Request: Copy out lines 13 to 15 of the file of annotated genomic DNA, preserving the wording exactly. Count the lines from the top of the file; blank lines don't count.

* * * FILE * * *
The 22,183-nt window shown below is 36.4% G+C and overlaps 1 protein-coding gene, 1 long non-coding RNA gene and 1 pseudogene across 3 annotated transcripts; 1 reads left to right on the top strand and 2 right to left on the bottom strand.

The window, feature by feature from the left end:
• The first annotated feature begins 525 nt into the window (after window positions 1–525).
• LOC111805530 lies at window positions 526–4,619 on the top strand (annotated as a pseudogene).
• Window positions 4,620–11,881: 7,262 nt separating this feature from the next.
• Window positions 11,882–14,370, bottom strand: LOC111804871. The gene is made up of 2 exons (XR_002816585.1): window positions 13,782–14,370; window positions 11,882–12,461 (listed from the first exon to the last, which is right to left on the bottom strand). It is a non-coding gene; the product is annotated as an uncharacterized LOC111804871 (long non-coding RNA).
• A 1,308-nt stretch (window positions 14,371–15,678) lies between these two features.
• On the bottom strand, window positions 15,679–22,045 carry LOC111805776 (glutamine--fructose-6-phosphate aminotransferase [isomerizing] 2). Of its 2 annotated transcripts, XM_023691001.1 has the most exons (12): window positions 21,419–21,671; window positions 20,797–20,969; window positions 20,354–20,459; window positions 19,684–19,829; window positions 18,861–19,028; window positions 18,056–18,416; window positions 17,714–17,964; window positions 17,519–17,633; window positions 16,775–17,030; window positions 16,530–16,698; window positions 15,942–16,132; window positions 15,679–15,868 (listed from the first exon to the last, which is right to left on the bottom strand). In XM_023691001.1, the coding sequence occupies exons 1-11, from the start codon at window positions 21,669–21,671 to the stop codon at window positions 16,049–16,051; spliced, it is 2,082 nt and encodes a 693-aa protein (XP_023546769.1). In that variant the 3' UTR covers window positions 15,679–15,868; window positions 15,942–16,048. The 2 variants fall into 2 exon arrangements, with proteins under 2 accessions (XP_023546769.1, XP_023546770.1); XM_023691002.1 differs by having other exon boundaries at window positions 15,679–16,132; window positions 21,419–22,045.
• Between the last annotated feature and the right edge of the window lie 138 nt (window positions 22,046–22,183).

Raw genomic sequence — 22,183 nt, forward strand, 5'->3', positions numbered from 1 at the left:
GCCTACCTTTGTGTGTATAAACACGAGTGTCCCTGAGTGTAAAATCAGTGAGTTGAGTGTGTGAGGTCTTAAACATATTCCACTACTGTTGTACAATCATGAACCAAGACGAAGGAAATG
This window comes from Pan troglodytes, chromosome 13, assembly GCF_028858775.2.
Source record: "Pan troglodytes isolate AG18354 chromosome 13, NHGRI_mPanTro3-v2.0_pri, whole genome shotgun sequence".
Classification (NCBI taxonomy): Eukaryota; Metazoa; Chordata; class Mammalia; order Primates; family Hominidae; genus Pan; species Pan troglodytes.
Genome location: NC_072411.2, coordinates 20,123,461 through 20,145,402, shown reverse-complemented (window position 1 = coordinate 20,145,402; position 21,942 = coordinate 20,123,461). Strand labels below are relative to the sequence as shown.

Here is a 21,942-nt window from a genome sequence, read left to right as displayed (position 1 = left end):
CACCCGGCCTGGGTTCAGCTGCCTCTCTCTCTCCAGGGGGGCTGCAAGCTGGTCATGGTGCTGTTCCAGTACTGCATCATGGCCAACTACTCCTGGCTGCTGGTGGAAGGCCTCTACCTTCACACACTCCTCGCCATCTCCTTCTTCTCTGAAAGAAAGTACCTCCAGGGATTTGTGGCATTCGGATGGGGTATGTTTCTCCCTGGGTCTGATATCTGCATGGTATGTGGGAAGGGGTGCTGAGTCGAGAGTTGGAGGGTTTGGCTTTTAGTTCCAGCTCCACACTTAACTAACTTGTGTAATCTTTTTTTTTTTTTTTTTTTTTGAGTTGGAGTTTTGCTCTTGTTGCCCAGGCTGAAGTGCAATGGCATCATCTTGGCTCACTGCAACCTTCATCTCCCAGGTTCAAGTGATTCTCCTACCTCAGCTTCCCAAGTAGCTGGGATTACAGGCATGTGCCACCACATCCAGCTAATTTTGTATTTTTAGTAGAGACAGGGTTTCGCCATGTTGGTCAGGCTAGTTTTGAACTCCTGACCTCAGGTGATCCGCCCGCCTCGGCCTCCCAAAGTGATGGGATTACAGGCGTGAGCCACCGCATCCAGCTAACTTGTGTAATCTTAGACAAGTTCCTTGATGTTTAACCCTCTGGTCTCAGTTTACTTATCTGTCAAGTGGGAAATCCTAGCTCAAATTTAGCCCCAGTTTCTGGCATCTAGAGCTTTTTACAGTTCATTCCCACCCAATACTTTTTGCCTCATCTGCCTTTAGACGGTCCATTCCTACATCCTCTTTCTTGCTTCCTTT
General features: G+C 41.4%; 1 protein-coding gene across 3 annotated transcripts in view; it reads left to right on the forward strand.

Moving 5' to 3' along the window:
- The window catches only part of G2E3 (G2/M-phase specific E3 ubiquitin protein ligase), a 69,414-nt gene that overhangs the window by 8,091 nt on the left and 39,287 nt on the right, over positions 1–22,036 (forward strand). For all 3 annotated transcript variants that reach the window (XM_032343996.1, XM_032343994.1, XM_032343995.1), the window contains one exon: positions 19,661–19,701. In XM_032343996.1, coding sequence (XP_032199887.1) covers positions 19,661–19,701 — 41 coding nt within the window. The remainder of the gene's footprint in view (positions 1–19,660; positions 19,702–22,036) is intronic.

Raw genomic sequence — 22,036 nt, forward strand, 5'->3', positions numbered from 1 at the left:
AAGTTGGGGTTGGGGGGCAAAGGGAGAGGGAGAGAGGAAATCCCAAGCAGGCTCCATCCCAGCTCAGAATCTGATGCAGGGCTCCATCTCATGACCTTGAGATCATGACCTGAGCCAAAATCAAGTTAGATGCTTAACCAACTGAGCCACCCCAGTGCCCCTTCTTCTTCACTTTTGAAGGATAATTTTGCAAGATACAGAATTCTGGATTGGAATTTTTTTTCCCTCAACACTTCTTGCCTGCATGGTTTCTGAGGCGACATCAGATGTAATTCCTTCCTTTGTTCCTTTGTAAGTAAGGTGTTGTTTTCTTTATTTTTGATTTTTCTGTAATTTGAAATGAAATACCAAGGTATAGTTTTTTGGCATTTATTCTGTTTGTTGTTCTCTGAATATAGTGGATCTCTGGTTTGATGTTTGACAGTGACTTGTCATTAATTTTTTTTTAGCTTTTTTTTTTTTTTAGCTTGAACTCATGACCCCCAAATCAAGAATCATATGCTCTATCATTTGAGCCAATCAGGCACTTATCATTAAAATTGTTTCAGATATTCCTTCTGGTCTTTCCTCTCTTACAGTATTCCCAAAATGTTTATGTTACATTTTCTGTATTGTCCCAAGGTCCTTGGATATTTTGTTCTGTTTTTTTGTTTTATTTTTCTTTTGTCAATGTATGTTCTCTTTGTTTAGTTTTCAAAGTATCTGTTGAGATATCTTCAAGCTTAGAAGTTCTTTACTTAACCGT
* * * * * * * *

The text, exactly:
Source record: "Pan troglodytes isolate AG18354 chromosome 13, NHGRI_mPanTro3-v2.0_pri, whole genome shotgun sequence".
Classification (NCBI taxonomy): Eukaryota; Metazoa; Chordata; class Mammalia; order Primates; family Hominidae; genus Pan; species Pan troglodytes.
Genome location: NC_072411.2, coordinates 20,123,461 through 20,145,402, shown reverse-complemented (window position 1 = coordinate 20,145,402; position 21,942 = coordinate 20,123,461). Strand labels below are relative to the sequence as shown.